A place for those who study English literature to express their discontent in everything from the misuse of apostrophes to lack of income. Some say we're pretentious asshats. They may be right. But at least we're well-read.
I’m an English major. It is a language of conquest.
What does it say that I’m mastering the same language that was used to make my mother feel inferior? Growing up, I had a white friend who used to laugh whenever my mother spoke English, amused by the way she rolled her r’s. My sister and I tease Mami about her accent too, but it’s different when we do it, or is it? The echoes of colonization linger in my voice. The weapons of the death squads that pushed my mother out of El Salvador were U.S.-funded. When Nixon promised, “We’re going to smash him!” it was said in his native tongue, and when the Chilean president he smashed used his last words to promise, “Long live Chile!” it was said in his. And when my family told me the story of my grandfather’s arrest by the dictatorship that followed, my grandfather stayed silent, and meeting his eyes, I cried, understanding that there were no words big enough for loss.
English is a language of conquest. I benefit from its richness, but I’m not exempt from its limitations. I am ‘that girl’ in your English classes, the one who is tired of talking about dead white dudes. But I’m still complicit with the system, reading nineteenth-century British literature to graduate.
Diversity in my high school and college English literature courses is too often reduced to a month, week, or day where the author of the book is seen as the narrator of the novel. The multiplicity of U.S. minority voices is palatably packaged into a singular representation for our consumption. I read Junot Díaz and now I understand not only the Dominican-American experience, but what it means to be Latina/o in America. Jhumpa Lahiri inspired me to study abroad in India. Sherman Alexie calls himself an Indian, so now it’s ok for me to call all Indians that, too. We will read Toni Morrison’s Beloved to understand the horrors of slavery, but we won’t watch her takedowns on white supremacy.
Even the English courses that analyze race and diasporas in meaningful ways are still limited by the time constraints of the semester. Reading Shakespeare is required, but reading Paolo Javier and Mónica de la Torre is extra credit. My Experimental Minority Writing class is cross-listed at the most difficult level, as a 400-level course in the Africana Studies, Latina/o Studies, and American Studies departments, but in my English department, it is listed as a 300-level. I am reminded of Orwellian democracy: All animals are equal, but some animals are more equal than others. Monica Torres, “Majoring In English,” The Feminist Wire 3/29/13 (via racialicious)
I just received two anonymous asks in a row asking me what careers are out there for English majors. I don’t know how many more times people will feel the need to ask this same question—my answer is virtually always the same.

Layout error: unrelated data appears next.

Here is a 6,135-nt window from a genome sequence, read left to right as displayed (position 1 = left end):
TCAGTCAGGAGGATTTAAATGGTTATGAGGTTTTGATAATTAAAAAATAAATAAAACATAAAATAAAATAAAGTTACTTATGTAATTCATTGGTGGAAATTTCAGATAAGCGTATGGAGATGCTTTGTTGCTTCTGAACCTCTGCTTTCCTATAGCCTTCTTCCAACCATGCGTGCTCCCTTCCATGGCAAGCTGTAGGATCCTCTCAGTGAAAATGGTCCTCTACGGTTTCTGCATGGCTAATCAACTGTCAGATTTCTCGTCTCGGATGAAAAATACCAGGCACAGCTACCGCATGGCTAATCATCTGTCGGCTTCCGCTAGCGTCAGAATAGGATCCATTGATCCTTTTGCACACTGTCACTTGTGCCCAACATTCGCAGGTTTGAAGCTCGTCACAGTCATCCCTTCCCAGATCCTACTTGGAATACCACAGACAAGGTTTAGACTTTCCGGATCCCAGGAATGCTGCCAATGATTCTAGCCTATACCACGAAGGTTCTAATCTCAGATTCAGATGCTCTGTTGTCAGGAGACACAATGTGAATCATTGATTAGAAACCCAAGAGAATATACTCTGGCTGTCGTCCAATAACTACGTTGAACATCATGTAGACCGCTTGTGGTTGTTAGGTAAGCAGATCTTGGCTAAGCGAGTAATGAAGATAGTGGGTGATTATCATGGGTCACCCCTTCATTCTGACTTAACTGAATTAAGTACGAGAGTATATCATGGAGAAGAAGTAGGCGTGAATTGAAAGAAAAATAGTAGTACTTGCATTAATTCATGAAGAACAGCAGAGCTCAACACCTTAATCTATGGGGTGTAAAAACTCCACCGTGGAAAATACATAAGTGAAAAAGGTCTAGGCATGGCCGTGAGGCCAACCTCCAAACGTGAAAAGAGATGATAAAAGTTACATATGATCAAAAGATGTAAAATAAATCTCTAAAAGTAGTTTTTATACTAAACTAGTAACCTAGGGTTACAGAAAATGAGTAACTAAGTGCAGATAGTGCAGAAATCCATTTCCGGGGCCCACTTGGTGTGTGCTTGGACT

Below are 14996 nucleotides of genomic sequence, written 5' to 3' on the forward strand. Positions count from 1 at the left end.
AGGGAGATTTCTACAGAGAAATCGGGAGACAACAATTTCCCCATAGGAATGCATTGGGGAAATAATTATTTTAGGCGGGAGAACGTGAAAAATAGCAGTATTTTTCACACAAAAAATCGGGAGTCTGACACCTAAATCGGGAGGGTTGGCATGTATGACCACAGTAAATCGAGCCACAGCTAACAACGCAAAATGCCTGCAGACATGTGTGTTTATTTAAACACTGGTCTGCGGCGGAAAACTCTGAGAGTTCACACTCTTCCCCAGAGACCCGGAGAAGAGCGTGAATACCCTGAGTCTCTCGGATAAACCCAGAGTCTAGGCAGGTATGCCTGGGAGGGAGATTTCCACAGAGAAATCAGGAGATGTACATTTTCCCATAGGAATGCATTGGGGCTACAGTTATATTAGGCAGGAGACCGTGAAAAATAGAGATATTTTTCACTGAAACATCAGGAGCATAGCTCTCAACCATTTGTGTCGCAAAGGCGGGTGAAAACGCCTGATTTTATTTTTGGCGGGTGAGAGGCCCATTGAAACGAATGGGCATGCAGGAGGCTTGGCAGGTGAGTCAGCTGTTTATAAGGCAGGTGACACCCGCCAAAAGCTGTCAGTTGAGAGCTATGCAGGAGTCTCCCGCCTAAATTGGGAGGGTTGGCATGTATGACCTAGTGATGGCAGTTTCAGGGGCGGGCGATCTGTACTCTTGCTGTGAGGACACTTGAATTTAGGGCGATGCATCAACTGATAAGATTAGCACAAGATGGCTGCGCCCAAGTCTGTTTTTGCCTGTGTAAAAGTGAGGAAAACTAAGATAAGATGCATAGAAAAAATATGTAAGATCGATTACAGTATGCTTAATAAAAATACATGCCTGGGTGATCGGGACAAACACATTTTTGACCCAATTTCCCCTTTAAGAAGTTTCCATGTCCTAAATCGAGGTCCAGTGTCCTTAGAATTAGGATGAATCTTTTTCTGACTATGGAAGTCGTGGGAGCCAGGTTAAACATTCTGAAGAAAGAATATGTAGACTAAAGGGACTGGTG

The answer is, while publishing, editing, teaching, writing, journalism, and working for nonprofits are commonly though of paths, the list of careers out there that are suitable for English majors is endless.
Check out the English major success tag on my blog for career ideas and encouragement and advice for getting through college as an English major. And don’t forget—your advisors and career counselors and English majors who have graduated are happy to talk to you about jobs too!
^ This as well.
I’m an English major in SF. How do I avoid the “lack of income” part of being an English major? It’s not easy to live around the Bay Area (expeeensive houses), but I’ve found that English is what makes me happiest, and I plan on going through with it.
Only I’m scared out of my mind about job prospects. I can’t be a pretentious butthat because I’m not. I can’t go out with that attitude to employers. D:
Ouch. I feel your pain about SF living— I almost moved to the Bay but couldn’t afford it. But kudos to you for sticking with what makes you happy!
In terms of job prospects, I think this is something everyone who doesn’t have a major that’s designed as preparation for a specific career path (like Pre-Med) goes through. I actually graduated last year (part of the reason I let this blog go on hiatus, whoops) and I didn’t have a job for… oh god, like six months? I just didn’t know where to start. It’s definitely scary, I’m not going to lie. But I eventually got creative with my job search— people with good writing skills are necessary in pretty much every field. I got a job writing copy for a local startup, and right now I work at the California HealthCare Foundation Center for Health Reporting (a non-profit which reports on health issues in California). I’m not exactly experienced in business or journalism, but the quality of my grammar and writing got me the jobs.
Honestly, no two English majors are alike. What initially attracted you to English Lit? What makes you happy about it now? What would be your dream job? Start there and base your job search around your answers. You probably won’t find the perfect job for you right away, but you’ll have a better idea of where you want to go.
Since you’re still in college, this is a great time to get a part-time job (if you don’t have one already!) say, in the English department, or for a local business, to start seeing what kind of work you enjoy.
And, to use an obnoxious business word, you should definitely network! Find local groups related to your interests, connect with the people in your classes, get out there. You never know who might turn you on to a job opening.
(And the “pretentious asshat” part is mostly a joke. We do tend to have that stereotype… but most of the English majors I know are quite lovely.)
I’m sure other people have suggestions… but I hope this helps at least a little!
Best of luck!